The Huffington Post is running a column by Jack Myers entitled The TiVo Imperative: Educate and Entice Viewers to “Want to Watch” Commercials and New TV Series. It is about the erosion of ad viewing as DVR use increases, and the urgent need for TV executives and marketers to address this looming crisis through new and creative marketing efforts. And the focus is, unsurprisingly, on TiVo, including a strong push to use TiVo’s unique advertising offerings:
In this context, I am urging marketers and TV executives to adopt The TiVo Imperative. For marketers, commit a small percentage of your TV advertising budgets, and for TV programmers, commit a small percentage of your promotional budgets with TiVo to engage DVR-users and educate them to want to click their remote to watch advertising and to test-view new TV series. The multiple options and research capabilities that have been developed and implemented by TiVo make it the most viable option available for marketers and networks to begin addressing the imminent crisis facing the industry.
And for TiVo owners there was an interesting piece quoting TiVo CEO Tom Rogers:
Rogers believes “there are many ways to catch the viewer’s eye to entice them to click into an ad. There are many ways to engage the fast forwarding viewer: with tags, with full screen billboards, with entry off the user interface, with insertions when a viewer is asked if he wants to delete a show when he is finished watching… any of which can lead to incredibly effective advertising. There are many more forms of inventory to come, including making product placement immediately actionable right off the remote control.”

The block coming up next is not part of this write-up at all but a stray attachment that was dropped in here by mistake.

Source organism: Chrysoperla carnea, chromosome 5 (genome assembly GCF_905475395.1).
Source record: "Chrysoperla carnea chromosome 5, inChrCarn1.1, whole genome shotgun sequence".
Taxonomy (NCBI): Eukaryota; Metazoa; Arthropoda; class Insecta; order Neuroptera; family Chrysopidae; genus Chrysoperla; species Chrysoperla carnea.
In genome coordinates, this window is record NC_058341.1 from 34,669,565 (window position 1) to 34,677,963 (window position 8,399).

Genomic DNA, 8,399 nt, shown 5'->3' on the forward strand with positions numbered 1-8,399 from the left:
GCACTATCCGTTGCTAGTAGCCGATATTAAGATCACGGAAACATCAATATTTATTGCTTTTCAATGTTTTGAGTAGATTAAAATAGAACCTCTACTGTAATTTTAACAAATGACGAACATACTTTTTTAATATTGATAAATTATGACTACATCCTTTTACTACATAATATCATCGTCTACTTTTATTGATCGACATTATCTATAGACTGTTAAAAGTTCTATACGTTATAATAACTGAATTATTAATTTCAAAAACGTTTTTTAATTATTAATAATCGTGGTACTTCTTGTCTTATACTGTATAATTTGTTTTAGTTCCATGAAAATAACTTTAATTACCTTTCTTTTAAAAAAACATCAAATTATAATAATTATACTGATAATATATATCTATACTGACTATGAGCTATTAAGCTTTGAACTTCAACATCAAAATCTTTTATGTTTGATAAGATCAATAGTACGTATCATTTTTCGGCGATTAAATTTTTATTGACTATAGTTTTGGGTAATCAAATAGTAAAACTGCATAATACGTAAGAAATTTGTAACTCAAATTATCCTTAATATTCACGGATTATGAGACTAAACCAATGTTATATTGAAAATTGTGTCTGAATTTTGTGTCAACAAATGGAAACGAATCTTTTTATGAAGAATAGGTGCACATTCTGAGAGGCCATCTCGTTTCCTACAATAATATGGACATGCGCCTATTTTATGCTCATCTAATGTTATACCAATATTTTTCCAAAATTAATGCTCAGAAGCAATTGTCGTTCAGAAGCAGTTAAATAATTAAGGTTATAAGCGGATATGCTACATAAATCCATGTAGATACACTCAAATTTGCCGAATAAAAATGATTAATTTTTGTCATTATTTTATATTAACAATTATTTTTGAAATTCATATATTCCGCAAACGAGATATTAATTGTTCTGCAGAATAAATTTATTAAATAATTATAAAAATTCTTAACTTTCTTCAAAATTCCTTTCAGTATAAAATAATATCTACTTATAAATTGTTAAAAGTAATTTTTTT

I’m especially interested in that last sentence:There are many more forms of inventory to come, including making product placement immediately actionable right off the remote control. That sounds like what I’ve been saying TiVo should do for a long time, most recently when they announced the ‘Product Purchase’ feature with Amazon. I think it should be something the user can enable and disable at will, but I think it would be interesting to be able to get more information on products that appear in a program and purchase them if wanted. The example usually cited is to be able to buy outfits worn by the characters – but I’m a typical geek. I own several nigh-identical pair of black Timberland hiking boots, several pair of nigh-identical black denim pants, and an assortment of T-shits and polo shirts. A GQ model I’m not.
Personally I’d be more interested in the music I hear in shows. I love music, and I often hear songs in shows and ads and wish it was easier to track down the artist and check out more. Even when shows include the “Music in this episode by” tag at the end I admit I rarely manage to jot down the info and then track it down later. But I’m a sucker for impulse buying, they’d definitely get me with a link to iTunes or maybe the Amazon music store to download. (CD’s are just an inefficient transport mechanism to get the music into iTunes for me.)
If you’re interested in this kind of thing, read the entire article.